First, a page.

Linux - NewbieThis Linux forum is for members that are new to Linux.
Just starting out and have a question?
If it is not in the man pages or the how-to's this is the place!
Welcome to LinuxQuestions.org, a friendly and active Linux Community.
You are currently viewing LQ as a guest. By joining our community you will have the ability to post topics, receive our newsletter, use the advanced search, subscribe to threads and access many other special features. Registration is quick, simple and absolutely free. Join our community today!
Note that registered members see fewer ads, and ContentLink is completely disabled once you log in.
If you have any problems with the registration process or your account login, please contact us. If you need to reset your password, click here.
Having a problem logging in? Please visit this page to clear all LQ-related cookies.
Introduction to Linux - A Hands on Guide
This guide was created as an overview of the Linux Operating System, geared toward new users as an exploration tour and getting started guide, with exercises at the end of each chapter.
For more advanced trainees it can be a desktop reference, and a collection of the base knowledge needed to proceed with system and network administration. This book contains many real life examples derived from the author's experience as a Linux system and network administrator, trainer and consultant. They hope these examples will help you to get a better understanding of the Linux system and that you feel encouraged to try out things on your own.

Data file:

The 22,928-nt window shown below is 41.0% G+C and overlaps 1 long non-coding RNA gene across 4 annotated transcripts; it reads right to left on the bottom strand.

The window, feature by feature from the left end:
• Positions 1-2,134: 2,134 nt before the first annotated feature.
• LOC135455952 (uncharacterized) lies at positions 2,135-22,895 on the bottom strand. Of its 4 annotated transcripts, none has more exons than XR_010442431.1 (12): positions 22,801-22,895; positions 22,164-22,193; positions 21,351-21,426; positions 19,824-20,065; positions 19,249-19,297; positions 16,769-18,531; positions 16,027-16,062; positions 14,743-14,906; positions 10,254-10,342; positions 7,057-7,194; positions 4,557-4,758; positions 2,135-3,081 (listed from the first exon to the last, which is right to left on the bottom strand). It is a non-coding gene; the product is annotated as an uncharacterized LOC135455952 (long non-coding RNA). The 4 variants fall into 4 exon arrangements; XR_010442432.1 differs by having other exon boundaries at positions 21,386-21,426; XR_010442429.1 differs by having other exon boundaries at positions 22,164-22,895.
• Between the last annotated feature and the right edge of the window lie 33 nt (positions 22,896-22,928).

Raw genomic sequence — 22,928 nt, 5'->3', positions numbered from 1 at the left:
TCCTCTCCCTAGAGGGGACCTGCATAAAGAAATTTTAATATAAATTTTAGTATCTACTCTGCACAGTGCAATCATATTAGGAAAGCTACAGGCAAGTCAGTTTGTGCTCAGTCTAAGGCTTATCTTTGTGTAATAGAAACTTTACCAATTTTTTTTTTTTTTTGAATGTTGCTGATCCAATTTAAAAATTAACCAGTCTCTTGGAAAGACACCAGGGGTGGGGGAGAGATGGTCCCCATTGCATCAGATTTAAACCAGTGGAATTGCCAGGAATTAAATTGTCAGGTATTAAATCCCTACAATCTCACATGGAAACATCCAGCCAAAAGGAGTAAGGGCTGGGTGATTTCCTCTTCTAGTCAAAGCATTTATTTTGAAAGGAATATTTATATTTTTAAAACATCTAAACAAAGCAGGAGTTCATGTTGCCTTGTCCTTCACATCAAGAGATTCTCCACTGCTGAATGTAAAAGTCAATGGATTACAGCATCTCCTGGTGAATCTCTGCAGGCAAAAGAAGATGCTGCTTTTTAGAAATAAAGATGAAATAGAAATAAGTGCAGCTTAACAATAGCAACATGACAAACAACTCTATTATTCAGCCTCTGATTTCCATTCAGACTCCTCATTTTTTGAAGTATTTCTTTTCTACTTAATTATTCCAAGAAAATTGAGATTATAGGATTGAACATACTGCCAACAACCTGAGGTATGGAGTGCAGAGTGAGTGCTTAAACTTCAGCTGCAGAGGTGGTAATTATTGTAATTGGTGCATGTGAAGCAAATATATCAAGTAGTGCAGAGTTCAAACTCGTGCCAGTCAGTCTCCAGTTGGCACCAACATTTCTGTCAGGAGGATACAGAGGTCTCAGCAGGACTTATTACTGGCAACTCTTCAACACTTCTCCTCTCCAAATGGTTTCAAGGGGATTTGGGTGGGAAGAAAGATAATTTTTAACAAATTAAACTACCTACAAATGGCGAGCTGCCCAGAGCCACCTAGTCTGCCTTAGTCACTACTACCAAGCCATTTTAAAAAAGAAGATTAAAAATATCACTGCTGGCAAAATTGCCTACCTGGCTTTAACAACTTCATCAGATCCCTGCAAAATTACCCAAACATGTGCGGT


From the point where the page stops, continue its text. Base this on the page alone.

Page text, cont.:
Click Here to receive this Complete Guide absolutely free.
I have multiple problems currently with my version of linux fedora 6. I'm really new to the system, and these problems may turn out to be really simple, but i dont know how to fix them yet, so please help. I'll just list them and let you guys go from there.
1. I log in to the system and if i try to do a command such as "sudo lsmod" it asks for a password. I know the password, it just wont let me type it in. How do i fix that?
2. The system recognizes my external sound card, but when i play music it won't play through my external speakers, it plays through the laptop speakers. How do i fix that?
3. When shutting down the system hpssd always fails to shut down. Why is that and how can i fix it?